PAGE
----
Posted on Thursday, 30 November, 2006 - 09:28 pm:   Edit PostDelete PostView Post/Check IP

And the larger type fitted may be 3/8, 24 TPI.
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James Senior
Yet to post message
Username: jamess

Post Number: 1
Registered: 9-2016
Posted on Monday, 19 September, 2016 - 06:54 am:   Edit PostDelete PostView Post/Check IP

Hello everyone!

I'm briefly reviving this old topic as I feel I can close it satisfactorily. I've been trying to buy spare parts to rebuild two seized front wheel cylinders on a 1949 Silver Wraith. Like the original poster, I found that Flying Spares only supply modern style 5/16 BSF bleed nipples with the cone on the end.

I have since discovered a supplier of Stainless Steel blunt ended bleed nipples which are practically identical to the originals, so thought I'd share!

CCS fasteners: http://ccsfasteners.co.uk/blunt-stainless-steel-bleed-nipple-p-2019.html

Hope this may be of use,
James

Bleed Nipple
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David Gore
Moderator
Username: david_gore

Post Number: 2208
Registered: 4-2003
Posted on Monday, 19 September, 2016 - 10:19 am:   Edit PostDelete PostView Post/Check IP

James,

Thank you for this information - I am certain it will benefit owners of Early Post-WW2 vehicles.

P.S. Did you get my response to your recent message through the RRBEW website?
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Norman Geeson
Unregistered guest
Posted From: 81.97.26.213
Posted on Tuesday, 20 September, 2016 - 05:32 am:   Edit PostDelete PostView Post/Check IP

For anyone thinking of replacing these front brake bleeder nipples they would be advised to read the www.KDA132.com web site, brake section on rebuilding late type brakes page 7.This gives all details of these bleeder nipples and part numbers.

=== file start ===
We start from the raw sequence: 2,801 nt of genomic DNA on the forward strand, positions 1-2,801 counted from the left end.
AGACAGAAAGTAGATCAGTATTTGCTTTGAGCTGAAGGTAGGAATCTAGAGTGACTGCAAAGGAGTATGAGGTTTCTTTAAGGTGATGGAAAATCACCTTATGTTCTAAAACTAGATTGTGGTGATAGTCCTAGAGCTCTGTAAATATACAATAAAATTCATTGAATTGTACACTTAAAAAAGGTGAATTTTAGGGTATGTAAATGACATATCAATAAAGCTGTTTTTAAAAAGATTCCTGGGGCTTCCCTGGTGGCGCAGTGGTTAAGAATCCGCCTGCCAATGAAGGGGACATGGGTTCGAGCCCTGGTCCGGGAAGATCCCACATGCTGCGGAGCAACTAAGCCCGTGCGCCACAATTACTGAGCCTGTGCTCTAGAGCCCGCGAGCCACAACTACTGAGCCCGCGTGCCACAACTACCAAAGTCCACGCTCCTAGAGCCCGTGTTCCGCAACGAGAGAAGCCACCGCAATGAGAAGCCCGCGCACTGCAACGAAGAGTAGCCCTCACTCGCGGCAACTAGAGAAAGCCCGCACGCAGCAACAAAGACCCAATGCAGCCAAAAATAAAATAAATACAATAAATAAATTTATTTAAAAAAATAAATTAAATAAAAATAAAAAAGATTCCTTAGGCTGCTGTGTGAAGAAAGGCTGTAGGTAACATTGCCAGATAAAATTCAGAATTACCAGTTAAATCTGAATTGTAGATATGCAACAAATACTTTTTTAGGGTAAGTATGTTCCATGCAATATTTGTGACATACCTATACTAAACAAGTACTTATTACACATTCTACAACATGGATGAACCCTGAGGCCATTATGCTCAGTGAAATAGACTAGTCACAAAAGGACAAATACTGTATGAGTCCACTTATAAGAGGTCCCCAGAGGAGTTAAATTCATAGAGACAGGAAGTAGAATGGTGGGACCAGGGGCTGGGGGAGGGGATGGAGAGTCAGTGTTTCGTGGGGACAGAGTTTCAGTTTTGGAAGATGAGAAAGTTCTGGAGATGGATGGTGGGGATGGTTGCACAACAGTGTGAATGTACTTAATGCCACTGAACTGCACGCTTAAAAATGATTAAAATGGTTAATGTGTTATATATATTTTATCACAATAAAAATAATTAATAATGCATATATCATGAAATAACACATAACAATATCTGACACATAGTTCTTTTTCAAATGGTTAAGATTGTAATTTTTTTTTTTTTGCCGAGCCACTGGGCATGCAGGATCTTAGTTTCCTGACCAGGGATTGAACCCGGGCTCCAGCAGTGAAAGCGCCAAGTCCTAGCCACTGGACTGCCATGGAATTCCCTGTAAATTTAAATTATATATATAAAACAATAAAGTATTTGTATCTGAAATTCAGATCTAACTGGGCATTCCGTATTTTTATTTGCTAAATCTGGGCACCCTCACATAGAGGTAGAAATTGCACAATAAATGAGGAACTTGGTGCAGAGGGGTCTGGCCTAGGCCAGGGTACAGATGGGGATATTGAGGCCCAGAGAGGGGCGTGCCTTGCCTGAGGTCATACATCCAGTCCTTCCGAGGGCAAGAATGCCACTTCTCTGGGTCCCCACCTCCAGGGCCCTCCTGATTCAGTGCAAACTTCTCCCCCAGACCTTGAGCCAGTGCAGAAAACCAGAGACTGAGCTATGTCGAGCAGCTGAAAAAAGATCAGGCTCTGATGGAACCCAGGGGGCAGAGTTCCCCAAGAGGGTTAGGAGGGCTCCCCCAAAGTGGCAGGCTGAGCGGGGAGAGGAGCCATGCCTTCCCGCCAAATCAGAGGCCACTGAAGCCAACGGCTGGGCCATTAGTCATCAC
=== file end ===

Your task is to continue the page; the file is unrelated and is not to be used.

The problem with the automotive industry, I suppose like others is that memory fades or people commenting were not around at the time. I can tell you that circa 1963 Lockheed in particular issued a bulletin advising fleet users to replace ball retaining brake bleeders with the tapered type. Stating in essence that the tapered bleeders would form a new seating.

Fleet engineers in the 60's faced the same problem some are facing today and these problems were solved at the time.

(Message approved by david_gore)
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christopher carnley
Unregistered guest
Posted From: 5.80.52.169
Posted on Tuesday, 20 September, 2016 - 04:30 am:   Edit PostDelete PostView Post/Check IP

David,
I think that RRBEW was dissolved some time ago due to the high incidence of troll-ery.

(Message approved by david_gore)
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David Gore
Moderator
Username: david_gore

Post Number: 2211
Registered: 4-2003
Posted on Tuesday, 20 September, 2016 - 06:50 am:   Edit PostDelete PostView Post/Check IP

Christopher,

The RRBEW website is still accessible and there have been infrequent posts since John Prescott suspended his involvement.

The content of the message was something that only James could have asked relating to our past contact.
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James Senior
New User
Username: jamess

Post Number: 2
Registered: 9-2016
Posted on Saturday, 24 September, 2016 - 10:55 pm:   Edit PostDelete PostView Post/Check IP

Hi everyone,